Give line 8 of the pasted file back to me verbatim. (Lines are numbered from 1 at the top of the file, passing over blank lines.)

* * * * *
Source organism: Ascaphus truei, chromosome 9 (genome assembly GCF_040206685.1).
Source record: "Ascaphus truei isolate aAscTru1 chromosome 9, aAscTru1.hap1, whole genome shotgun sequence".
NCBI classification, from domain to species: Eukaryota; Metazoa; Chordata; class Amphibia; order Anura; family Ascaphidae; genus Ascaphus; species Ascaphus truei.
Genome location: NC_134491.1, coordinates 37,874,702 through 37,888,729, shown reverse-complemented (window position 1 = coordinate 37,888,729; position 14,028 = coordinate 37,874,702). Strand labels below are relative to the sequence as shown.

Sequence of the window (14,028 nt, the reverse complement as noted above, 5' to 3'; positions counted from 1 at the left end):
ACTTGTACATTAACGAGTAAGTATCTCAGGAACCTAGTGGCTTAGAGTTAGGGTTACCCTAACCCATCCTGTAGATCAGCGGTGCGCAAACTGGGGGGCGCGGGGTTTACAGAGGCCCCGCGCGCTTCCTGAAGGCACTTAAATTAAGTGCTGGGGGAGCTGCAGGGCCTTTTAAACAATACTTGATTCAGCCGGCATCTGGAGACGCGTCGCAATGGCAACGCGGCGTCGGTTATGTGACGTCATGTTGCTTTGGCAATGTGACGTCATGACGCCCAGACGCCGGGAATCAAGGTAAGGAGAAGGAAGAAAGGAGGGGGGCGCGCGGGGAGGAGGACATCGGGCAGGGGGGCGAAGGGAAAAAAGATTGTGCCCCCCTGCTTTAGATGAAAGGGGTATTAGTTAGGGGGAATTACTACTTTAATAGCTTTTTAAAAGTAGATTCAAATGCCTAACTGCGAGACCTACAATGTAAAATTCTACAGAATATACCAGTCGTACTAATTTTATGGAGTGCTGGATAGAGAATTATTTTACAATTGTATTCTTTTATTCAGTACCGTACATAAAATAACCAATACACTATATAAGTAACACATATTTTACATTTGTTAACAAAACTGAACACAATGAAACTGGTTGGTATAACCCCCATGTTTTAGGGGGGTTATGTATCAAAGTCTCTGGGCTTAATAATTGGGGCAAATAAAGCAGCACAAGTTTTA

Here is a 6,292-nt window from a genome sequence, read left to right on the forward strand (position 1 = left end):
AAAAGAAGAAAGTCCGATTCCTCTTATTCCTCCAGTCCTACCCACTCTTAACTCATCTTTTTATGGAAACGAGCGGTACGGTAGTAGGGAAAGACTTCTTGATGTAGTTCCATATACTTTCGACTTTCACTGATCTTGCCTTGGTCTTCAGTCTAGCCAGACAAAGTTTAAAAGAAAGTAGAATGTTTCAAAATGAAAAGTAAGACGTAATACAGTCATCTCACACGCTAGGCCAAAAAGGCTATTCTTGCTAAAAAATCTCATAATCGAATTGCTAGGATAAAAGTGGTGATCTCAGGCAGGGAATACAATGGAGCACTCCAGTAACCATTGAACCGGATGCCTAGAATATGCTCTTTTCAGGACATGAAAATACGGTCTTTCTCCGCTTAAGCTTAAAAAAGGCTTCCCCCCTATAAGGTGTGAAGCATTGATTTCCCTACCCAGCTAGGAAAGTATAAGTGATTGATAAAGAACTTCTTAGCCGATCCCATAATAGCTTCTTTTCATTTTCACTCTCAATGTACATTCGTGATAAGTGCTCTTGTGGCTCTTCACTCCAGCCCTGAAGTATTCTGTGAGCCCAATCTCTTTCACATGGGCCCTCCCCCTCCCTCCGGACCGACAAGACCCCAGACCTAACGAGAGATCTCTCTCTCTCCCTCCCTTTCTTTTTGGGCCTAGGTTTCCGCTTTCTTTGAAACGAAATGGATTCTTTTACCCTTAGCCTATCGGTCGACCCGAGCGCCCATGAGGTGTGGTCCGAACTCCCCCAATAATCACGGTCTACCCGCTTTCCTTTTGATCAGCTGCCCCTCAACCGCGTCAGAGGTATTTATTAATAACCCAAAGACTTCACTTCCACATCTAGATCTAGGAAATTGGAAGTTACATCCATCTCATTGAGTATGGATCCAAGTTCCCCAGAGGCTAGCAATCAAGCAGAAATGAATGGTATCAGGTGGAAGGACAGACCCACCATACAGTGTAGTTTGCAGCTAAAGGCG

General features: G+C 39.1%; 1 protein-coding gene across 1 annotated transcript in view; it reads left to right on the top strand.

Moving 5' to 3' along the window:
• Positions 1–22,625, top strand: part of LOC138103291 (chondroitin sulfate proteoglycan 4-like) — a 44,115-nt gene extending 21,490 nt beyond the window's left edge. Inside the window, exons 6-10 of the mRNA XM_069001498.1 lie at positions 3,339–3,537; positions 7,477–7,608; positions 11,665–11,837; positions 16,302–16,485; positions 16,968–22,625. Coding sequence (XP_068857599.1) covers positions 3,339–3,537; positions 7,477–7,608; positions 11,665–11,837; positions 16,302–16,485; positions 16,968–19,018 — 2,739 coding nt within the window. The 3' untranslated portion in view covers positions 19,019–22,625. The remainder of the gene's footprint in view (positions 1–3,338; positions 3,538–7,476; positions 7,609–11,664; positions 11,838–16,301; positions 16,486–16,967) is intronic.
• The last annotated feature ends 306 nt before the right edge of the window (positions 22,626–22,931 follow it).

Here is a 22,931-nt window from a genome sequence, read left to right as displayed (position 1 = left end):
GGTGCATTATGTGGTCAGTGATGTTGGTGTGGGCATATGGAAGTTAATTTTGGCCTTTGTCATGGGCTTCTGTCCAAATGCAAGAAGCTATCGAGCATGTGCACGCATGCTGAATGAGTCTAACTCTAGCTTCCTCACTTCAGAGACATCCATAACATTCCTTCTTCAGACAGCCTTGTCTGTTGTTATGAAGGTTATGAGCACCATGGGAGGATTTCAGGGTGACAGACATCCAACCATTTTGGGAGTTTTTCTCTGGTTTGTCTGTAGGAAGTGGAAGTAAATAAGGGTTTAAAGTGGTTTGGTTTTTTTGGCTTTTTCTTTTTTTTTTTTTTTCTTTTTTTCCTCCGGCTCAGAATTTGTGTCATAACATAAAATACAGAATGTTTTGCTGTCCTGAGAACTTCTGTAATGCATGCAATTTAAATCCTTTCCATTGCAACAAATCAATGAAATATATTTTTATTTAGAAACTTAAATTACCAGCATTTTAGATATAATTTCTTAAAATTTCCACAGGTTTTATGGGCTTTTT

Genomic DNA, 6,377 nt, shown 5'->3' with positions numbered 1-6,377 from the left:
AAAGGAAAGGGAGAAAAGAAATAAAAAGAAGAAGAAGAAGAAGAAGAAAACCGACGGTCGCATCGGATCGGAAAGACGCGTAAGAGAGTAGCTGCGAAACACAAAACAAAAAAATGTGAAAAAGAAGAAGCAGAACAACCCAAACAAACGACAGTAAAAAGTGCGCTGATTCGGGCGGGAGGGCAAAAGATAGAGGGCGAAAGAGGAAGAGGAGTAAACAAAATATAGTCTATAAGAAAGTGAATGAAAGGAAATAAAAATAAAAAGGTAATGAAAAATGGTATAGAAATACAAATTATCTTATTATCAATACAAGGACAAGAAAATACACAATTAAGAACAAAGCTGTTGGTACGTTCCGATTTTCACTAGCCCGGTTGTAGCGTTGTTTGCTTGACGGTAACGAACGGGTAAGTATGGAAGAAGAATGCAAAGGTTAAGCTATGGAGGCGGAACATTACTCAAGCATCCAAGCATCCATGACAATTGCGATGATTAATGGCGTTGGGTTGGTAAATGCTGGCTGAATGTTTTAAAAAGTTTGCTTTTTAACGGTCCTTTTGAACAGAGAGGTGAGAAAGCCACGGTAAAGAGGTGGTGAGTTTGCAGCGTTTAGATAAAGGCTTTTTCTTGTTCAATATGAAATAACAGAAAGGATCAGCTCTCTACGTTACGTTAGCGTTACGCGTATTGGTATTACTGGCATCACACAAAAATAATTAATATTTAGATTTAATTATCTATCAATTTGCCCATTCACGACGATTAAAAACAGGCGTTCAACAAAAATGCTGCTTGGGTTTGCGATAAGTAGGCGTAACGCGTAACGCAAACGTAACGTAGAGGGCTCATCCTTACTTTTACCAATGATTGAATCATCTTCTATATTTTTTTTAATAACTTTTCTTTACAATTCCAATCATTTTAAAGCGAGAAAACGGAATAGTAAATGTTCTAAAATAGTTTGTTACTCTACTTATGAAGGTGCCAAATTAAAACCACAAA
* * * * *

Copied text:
AAAAGAAGAAAGTCCGATTCCTCTTATTCCTCCAGTCCTACCCACTCTTAACTCATCTTTTTATGGAAACGAGCGGTACGGTAGTAGGGAAAGACTTCTTGATGTAGTTCCATATACTTTCGACTTTCACTGATCTTGCCTTGGTCTTCAGTCTAGCCAGACAAAGTTTAAAAGAAAGTAGAATGTTTCAAAATGAAAAGTAAGACGTAATACAGTCATCTCACACGCTAGGCCAAAAAGGCTATTCTTGCTAAAAAATCTCATAATCGAATTGCTAGGATAAAAGTGGTGATCTCAGGCAGGGAATACAATGGAGCACTCCAGTAACCATTGAACCGGATGCCTAGAATATGCTCTTTTCAGGACATGAAAATACGGTCTTTCTCCGCTTAAGCTTAAAAAAGGCTTCCCCCCTATAAGGTGTGAAGCATTGATTTCCCTACCCAGCTAGGAAAGTATAAGTGATTGATAAAGAACTTCTTAGCCGATCCCATAATAGCTTCTTTTCATTTTCACTCTCAATGTACATTCGTGATAAGTGCTCTTGTGGCTCTTCACTCCAGCCCTGAAGTATTCTGTGAGCCCAATCTCTTTCACATGGGCCCTCCCCCTCCCTCCGGACCGACAAGACCCCAGACCTAACGAGAGATCTCTCTCTCTCCCTCCCTTTCTTTTTGGGCCTAGGTTTCCGCTTTCTTTGAAACGAAATGGATTCTTTTACCCTTAGCCTATCGGTCGACCCGAGCGCCCATGAGGTGTGGTCCGAACTCCCCCAATAATCACGGTCTACCCGCTTTCCTTTTGATCAGCTGCCCCTCAACCGCGTCAGAGGTATTTATTAATAACCCAAAGACTTCACTTCCACATCTAGATCTAGGAAATTGGAAGTTACATCCATCTCATTGAGTATGGATCCAAGTTCCCCAGAGGCTAGCAATCAAGCAGAAATGAATGGTATCAGGTGGAAGGACAGACCCACCATACAGTGTAGTTTGCAGCTAAAGGCG